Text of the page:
#1
In the body size of a Guitar, what is the difference beetween Dreadnought and Concert?
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#2
A Dreadnought is bigger, bulkier, and has more bass.

Concert is smaller, more comfortable (to most), and generally has well balanced sound.

Also, I think this info may be in a stickied thread.
It's Only Rock and Roll, But I like It
#3
Dreadnoughts have a generally bassier sound and are better suited for everything from picking to strumming. They don't do well when being recorded because they have too much bass. The dreadnought is probably the most common body shape in production.

Concert sized gutiars are more rounded in shape, have a more balanced sound and are generally better for picking than strumming. Often used in recording situations because their sound isnt too boomy in the bass end.
Equipment:
- Art & Lutherie Cedar CW (SOLD! )
- Martin D-16RGT w/ LR Baggs M1 Active Soundhole Pickup
- Seagull 25th Anniversary Flame Maple w/ LR Baggs Micro EQ

Have an acoustic guitar? Don't let your guitar dry out! Click here.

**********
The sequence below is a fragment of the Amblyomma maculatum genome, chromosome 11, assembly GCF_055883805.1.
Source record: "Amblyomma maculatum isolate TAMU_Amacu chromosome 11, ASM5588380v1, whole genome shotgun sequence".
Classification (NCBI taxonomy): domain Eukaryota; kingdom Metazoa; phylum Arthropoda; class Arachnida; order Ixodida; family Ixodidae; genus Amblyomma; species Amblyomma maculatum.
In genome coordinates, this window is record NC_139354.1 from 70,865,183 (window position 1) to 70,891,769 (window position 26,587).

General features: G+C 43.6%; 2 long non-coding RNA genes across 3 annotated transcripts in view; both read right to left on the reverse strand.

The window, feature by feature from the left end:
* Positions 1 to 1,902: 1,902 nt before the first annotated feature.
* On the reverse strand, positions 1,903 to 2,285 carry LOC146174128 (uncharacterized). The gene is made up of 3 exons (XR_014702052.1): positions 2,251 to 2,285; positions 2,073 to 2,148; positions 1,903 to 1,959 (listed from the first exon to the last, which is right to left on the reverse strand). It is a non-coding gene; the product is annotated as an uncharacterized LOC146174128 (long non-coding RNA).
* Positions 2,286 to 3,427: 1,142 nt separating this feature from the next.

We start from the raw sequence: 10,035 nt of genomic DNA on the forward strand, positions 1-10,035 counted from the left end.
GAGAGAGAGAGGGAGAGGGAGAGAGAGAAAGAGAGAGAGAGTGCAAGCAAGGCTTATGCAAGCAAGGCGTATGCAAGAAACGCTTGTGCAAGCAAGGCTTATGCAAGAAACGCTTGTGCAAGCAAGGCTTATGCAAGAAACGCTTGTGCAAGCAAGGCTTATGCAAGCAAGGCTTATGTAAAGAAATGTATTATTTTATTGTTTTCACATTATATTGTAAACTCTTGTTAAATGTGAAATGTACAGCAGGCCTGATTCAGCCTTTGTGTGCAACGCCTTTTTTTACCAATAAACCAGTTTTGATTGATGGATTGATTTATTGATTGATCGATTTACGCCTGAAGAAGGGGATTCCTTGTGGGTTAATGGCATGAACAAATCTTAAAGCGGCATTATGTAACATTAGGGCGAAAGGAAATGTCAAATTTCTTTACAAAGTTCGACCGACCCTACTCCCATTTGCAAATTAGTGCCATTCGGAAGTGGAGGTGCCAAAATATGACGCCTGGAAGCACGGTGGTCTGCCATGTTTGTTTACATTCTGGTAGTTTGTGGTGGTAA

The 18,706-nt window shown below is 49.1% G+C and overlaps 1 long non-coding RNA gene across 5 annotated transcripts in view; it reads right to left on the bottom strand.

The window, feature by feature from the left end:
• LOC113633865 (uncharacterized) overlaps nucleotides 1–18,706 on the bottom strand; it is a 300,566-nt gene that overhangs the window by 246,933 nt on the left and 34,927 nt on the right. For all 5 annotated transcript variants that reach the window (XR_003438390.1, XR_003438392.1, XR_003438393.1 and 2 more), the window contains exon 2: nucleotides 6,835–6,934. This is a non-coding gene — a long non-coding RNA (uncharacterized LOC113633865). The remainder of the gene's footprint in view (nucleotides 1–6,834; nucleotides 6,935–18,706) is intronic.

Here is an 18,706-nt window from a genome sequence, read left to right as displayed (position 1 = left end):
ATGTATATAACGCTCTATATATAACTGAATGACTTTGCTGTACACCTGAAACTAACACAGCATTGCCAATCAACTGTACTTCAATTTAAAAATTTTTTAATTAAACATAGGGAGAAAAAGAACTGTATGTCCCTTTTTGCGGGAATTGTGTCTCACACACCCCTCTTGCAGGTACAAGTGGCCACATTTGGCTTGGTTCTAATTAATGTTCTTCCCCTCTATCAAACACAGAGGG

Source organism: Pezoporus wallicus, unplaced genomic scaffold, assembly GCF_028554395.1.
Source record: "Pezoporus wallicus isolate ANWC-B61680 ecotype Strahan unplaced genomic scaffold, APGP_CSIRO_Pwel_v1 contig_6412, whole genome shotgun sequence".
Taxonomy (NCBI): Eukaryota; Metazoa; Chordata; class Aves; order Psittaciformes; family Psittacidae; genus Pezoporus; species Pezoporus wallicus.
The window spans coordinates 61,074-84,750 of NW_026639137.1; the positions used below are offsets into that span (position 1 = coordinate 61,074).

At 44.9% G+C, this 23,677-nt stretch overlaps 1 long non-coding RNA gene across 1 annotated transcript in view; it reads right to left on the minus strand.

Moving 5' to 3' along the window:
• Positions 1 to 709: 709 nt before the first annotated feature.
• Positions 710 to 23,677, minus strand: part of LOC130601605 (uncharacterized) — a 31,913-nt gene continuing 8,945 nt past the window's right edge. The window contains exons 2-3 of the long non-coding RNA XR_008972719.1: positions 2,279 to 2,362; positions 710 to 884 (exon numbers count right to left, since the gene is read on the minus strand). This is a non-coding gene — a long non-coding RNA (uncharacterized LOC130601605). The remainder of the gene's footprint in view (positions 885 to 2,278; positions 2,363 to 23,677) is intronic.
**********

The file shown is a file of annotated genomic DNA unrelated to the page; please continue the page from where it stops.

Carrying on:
#4
I've never found a dreadnought I liked. The bass is like a cannon, which (to my ears) makes it unbalanced. The upside of that is that they project well, but sitting with one in my lap it's just too much. I find concert guitars more comfortable and much better balanced tonally. I disagree with captivate, I think they work great for strumming because you can hear every string. As mentioned, they're much better to record with due to the balanced sound. If I didn't play a jumbo I'd probably play a concert size or something similar.
Last edited by Nightfyre at Jun 13, 2008,
#5
to each his own! I personally like the bass of a dreadnought over a concert for strumming because i find that the chords blend together more smoothly. I dont like dreadnoughts for picking though, it makes everything sound very... muffled, whereas a concert has very distinguished notes.
Equipment:
- Art & Lutherie Cedar CW (SOLD! )
- Martin D-16RGT w/ LR Baggs M1 Active Soundhole Pickup
- Seagull 25th Anniversary Flame Maple w/ LR Baggs Micro EQ

Have an acoustic guitar? Don't let your guitar dry out! Click here.